When a Certificate Was Not Only a Piece of Paper

– How Jewish Memory Objects Preserve Chinese History

One of the elegantly designed Chinese marriage certificates described later on in the text

Chinese marriage certificate for Irma Bielschowsky (1902–2000) and Albert Elias Less (1887–1952), 1944; Jewish Museum Berlin, gift of Gert and Brigitte Stroetzel

I recently shared my view on several objects from Shanghai in the museum’s collection on this blog. Now, I want to draw your attention to a few marriage certificates that caught my eye not just because of their elegant design and well-preserved condition after more than 70 years, but also because I was amazed how Chinese cultural elements had entered and influenced the life of Jews who fled the Nazi rule, even though the Jews largely maintained their own cultural and educational activities in Shanghai with newspapers, Jewish schools, concerts, sport activities, theaters (e.g. Delila, Nathan der Weise, etc.), and parties (e.g. a not so sober celebration of Purim).  continue reading


Confident Women in Veils

The Italian Writer Elena Loewenthal Reflects on Strong Jewish Women in the Torah

The current exhibition Cherchez la Femme, which explores religious dress codes for women from women’s perspectives, remains on display until 27 August (more about the exhibition on our website). When I first found out the exhibition’s theme, I immediately thought of the novel Attese (2004) by the Italian author Elena Loewenthal. (The title means either “expectations” or “times of waiting.”) In four extended sections, the novel tells the stories of different Jewish female characters throughout the ages. But the novel’s real main character is a mysterious veil that follows the protagonists from Biblical times to modern-day Venice.

two white head coverings for women displayed in the exhibition

Veils in the exhibition Cherchez la femme; Jewish Museum Berlin, photo: Mirjam Bitter

We can read the veil as a metaphorical vessel of Jewish memory that women have guarded and passed on, a vessel that embodies recollection and forgetting, tradition and renewal. Indeed, the reasons each woman in the novel dons the veil are not only cultural (such as marking mourning) but personal: each of them reshapes it, sews in her own threads, or at least cultivates an idiosyncratic relationship with the garment she inherited.  continue reading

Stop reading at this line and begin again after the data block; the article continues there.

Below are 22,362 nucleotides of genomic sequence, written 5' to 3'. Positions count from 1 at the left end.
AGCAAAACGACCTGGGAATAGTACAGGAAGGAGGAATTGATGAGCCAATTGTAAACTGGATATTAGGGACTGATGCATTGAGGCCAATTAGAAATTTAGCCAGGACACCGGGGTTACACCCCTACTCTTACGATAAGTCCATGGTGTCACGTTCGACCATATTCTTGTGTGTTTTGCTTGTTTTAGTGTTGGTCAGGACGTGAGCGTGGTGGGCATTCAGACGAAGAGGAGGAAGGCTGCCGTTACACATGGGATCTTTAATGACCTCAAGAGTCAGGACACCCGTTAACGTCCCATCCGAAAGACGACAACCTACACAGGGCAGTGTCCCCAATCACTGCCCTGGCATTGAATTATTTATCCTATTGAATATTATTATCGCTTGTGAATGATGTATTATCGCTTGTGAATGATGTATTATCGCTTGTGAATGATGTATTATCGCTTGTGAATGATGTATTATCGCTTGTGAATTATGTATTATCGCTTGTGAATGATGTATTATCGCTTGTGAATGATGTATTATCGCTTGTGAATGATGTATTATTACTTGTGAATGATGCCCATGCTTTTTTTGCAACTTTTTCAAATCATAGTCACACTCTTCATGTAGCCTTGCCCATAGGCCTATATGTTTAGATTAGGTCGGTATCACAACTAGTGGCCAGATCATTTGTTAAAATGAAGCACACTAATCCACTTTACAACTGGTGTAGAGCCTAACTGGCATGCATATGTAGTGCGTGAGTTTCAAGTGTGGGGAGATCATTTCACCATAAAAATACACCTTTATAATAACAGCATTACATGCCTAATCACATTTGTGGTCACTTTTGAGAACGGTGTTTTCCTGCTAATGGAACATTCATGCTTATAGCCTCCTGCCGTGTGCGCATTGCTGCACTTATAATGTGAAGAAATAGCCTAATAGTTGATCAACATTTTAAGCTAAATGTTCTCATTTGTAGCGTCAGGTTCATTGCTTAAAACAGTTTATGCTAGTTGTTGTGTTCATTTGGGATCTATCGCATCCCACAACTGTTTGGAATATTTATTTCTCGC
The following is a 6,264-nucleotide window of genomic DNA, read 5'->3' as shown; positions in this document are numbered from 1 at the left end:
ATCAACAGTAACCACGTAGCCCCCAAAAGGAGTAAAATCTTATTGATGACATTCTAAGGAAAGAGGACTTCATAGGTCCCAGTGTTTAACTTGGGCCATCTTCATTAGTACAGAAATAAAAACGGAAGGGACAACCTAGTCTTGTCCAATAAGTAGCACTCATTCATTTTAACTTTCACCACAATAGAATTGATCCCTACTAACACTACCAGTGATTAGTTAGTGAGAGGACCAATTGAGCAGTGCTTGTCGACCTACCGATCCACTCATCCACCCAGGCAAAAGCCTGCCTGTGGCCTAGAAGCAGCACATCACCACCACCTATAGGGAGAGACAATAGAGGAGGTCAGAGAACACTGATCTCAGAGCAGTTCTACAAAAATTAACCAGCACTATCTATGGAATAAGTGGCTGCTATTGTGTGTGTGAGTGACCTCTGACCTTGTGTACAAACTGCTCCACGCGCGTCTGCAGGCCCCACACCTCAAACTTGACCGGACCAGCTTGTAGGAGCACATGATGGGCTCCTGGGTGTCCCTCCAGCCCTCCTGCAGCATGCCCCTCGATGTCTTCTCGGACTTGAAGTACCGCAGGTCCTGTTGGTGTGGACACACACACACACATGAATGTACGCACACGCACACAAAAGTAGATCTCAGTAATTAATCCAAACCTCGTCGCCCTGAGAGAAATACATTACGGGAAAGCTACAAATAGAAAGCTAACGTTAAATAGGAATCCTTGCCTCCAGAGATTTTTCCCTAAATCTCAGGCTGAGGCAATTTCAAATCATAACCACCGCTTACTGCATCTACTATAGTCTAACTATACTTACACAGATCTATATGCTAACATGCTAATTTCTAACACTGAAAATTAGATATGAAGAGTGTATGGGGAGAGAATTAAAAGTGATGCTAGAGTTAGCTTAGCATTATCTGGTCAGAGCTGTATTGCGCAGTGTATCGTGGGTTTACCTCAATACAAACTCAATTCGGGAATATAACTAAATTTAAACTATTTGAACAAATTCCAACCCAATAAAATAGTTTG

“A living permanent exhibition that always offers something new”

Last round (for now) for the art vending machine

It is one of our museum’s little success stories: this year will see the art vending machine’s fifth (and, for now, last) tour of duty in the permanent exhibition. After five years “Art from the Vending Machine” will have sold over 12,250 works. Maren Krüger, curator of the permanent exhibition, explains its achievement thus: “We know that visitors enjoy taking something away with them, that they like surprises and are interested in the present time. In addition, we want a permanent exhibition that’s alive, that always offers something new. That’s how the concept emerged.”

Seven women in front of the art vending machine

The artists of the fifth round of the art vending machine; Jewish Museum Berlin, photo: Yves Sucksdorff

As with all projects that work well, a number of people were involved. First of all, there’s Christiane Bauer, our former colleague who supplied the idea. She was inspired by the art vending machines at the Kunsttick Agency, which can now be found all over Germany. In fact, while searching online for a suitable model, she came upon an old vending machine from the 70s that stood in a sports center in the Rhineland-Palatinate province. First though, it had to be transported to Berlin…  continue reading